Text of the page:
Suspicionless Immigration Bus Sweep Caught on Video

A video appearing to show agents of the U.S. Border Patrol boarding an interstate bus in Fort Lauderdale, Florida went viral on Twitter over the weekend. The agents move down the bus’ aisle, asking each passenger to provide some form of documentation proving that they are in the country legally.

Watch below:

.@CustomsBorder got on a Greyhound bus yesterday at 4:30pm in Fort Lauderdale and asked every passenger for their papers and to prove citizenship. Proof of citizenship is NOT required to ride a bus! For more information about your rights, call our hotline: 1-888-600-5762 pic.twitter.com/rWJn61o8VP

— FLImmigrantCoalition (@FLImmigrant) January 20, 2018

Not surprisingly, the video has drawn largely critical reactions. Officers demanding that passengers “show their papers” during a suspicionless sweep of a bus not crossing any international boundary? It may seem more like a relic from history or a scene from dystopian fiction than something most Americans expect to encounter in their daily travels.

But not if you’ve been paying attention. Sadly, such suspicionless immigration sweeps are more common than many people think. Far from being a rare action by rogue agents, these “roving patrols” are a routine part of Border Patrol operations, and their frequency has been slowly increasing since 9/11.

Blame the Supreme Court for the practice’s persistence. In a series of decisions going back to the 1970s, the Court has conferred immigration and customs authorities with ever-increasing power to detain, question, and search people “within a reasonable distance from any external boundary of the United States.” The feds have interpreted this to mean that immigration agents may conduct enforcement operations at any location within 100 miles of a land or sea border. That area encompasses most of America’s major cities, and it is home to roughly two thirds of the country’s residents.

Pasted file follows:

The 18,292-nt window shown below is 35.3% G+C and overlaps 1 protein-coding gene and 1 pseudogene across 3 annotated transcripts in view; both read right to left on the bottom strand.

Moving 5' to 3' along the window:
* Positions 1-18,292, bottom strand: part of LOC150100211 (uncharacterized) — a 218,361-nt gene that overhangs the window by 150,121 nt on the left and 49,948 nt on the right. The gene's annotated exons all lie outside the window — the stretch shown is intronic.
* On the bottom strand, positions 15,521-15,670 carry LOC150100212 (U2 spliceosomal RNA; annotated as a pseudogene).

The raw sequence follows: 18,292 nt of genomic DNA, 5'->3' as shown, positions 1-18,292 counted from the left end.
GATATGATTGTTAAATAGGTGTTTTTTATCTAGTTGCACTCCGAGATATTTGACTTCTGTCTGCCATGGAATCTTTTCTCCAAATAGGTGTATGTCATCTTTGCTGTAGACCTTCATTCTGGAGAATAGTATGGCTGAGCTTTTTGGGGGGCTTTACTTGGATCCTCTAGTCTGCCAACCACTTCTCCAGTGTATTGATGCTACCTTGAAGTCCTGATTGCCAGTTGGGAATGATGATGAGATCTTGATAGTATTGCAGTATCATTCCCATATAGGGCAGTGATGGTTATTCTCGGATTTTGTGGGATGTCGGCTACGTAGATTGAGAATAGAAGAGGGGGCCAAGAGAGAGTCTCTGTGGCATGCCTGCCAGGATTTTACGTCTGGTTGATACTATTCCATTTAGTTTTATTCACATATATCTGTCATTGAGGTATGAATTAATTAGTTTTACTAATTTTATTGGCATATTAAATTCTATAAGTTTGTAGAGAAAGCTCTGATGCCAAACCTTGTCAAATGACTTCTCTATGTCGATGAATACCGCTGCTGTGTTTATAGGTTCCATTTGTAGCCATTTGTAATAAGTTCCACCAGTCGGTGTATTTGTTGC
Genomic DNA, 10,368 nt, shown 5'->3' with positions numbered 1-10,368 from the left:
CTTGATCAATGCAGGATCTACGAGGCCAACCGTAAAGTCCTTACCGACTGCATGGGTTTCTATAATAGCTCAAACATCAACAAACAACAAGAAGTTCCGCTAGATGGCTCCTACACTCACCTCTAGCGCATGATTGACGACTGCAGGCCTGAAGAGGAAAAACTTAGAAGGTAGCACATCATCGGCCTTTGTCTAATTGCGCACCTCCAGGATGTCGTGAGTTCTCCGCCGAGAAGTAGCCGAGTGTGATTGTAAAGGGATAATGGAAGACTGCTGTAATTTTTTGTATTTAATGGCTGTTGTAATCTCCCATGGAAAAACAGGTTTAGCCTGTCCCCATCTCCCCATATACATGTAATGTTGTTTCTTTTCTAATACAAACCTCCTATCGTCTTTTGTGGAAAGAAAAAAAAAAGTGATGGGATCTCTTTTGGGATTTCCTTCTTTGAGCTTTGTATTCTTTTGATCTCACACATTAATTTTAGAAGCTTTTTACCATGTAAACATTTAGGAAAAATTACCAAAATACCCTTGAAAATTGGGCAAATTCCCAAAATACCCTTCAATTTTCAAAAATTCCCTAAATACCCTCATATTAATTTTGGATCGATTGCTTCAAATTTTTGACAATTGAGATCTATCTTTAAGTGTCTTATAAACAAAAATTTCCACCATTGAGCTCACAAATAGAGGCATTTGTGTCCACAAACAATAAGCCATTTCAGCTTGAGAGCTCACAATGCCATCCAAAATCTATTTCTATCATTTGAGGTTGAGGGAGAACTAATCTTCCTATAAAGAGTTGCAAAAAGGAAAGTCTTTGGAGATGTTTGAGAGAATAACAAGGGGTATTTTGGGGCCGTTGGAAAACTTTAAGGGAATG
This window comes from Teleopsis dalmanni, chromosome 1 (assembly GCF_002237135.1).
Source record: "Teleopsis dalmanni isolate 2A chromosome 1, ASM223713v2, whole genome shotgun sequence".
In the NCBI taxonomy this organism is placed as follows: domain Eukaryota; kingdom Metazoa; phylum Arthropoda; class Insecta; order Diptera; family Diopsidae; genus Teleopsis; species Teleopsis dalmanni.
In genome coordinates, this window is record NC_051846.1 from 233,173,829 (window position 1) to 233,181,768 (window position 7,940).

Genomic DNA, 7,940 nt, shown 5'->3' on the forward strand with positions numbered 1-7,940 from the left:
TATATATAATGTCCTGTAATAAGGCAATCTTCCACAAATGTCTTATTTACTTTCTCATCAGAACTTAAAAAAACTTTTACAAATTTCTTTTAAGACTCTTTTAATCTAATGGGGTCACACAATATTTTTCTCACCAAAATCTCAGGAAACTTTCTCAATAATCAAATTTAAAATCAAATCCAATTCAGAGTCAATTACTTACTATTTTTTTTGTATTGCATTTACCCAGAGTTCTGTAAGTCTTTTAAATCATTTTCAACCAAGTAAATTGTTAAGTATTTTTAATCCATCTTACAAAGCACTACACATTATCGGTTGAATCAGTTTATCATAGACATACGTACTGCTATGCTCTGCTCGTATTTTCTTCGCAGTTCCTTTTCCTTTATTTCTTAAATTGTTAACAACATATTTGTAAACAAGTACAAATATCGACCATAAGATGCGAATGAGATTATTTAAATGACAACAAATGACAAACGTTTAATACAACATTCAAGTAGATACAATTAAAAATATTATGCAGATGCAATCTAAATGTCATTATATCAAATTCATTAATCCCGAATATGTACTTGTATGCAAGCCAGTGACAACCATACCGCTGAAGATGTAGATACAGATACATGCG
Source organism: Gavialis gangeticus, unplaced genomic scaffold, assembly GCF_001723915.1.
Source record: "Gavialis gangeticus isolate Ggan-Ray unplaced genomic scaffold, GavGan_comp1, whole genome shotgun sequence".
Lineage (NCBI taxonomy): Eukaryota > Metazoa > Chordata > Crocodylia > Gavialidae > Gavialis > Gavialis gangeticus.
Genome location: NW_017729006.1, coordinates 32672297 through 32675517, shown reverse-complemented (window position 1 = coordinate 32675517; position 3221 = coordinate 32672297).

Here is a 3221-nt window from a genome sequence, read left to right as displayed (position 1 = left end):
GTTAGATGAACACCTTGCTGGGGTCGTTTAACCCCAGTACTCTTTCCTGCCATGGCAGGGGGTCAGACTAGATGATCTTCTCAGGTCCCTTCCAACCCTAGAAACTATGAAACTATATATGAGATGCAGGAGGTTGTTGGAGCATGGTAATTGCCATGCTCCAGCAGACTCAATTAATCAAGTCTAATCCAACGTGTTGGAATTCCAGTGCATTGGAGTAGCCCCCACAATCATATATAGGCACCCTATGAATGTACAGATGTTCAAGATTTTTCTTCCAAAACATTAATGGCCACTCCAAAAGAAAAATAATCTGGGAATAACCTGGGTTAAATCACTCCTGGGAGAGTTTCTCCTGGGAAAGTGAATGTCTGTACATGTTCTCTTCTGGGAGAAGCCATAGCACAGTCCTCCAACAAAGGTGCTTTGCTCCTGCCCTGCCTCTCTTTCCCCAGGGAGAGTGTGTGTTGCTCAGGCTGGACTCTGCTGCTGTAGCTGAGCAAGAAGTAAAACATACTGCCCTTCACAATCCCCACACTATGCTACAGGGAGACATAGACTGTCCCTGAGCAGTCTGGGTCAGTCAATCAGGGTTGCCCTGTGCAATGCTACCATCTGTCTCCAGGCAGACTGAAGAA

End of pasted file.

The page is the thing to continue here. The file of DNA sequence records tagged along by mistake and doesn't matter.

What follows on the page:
Immigration authorities’ power within this zone, the Supreme Court said, includes the power to detain travelers long enough to elicit “response to a brief question or two and possibly the production of a document evidencing a right to be in the United States,” even without any articulable suspicion.

Powered by WPeMatico

Bookmark the permalink.

Comments are closed

  • RIFLE THROUGH THE FILES

    Generic selectors
    Exact matches only
    Search in title
    Search in content
    Search in posts
    Search in pages
    Filter by Categories
    ADWEEK FILE
    AMERICAN THINKER FILE
    BREITBART FILE
    CAR AND DRIVER FILE
    CNET FILE
    DRUDGE REPORT FILE
    ENTREPRENEUR FILE
    FANDANGO MOVIE FILE
    FARMER’S ALMANAC FILE
    FORBES FILE
    FOX NEWS FILE
    FREE BEACON
    FRONT PAGE MAG FILE
    INFOWARS FILE
    INVESTOPEDIA FILE
    LILES FILES
    NEWSBUSTERS FILE
    NY POST FILE
    ONE AMERICA FILE
    PJ MEDIA FILE
    REAL CLEAR WORLD FILE
    REASON FILE
    REUTERS FILE
    ROBB REPORT FILE
    SUCCESS FILE
    TOWN HALL FILE
    USA TODAY FILE
    WIRED FILE
    WND FILE
    ZERO HEDGE FILE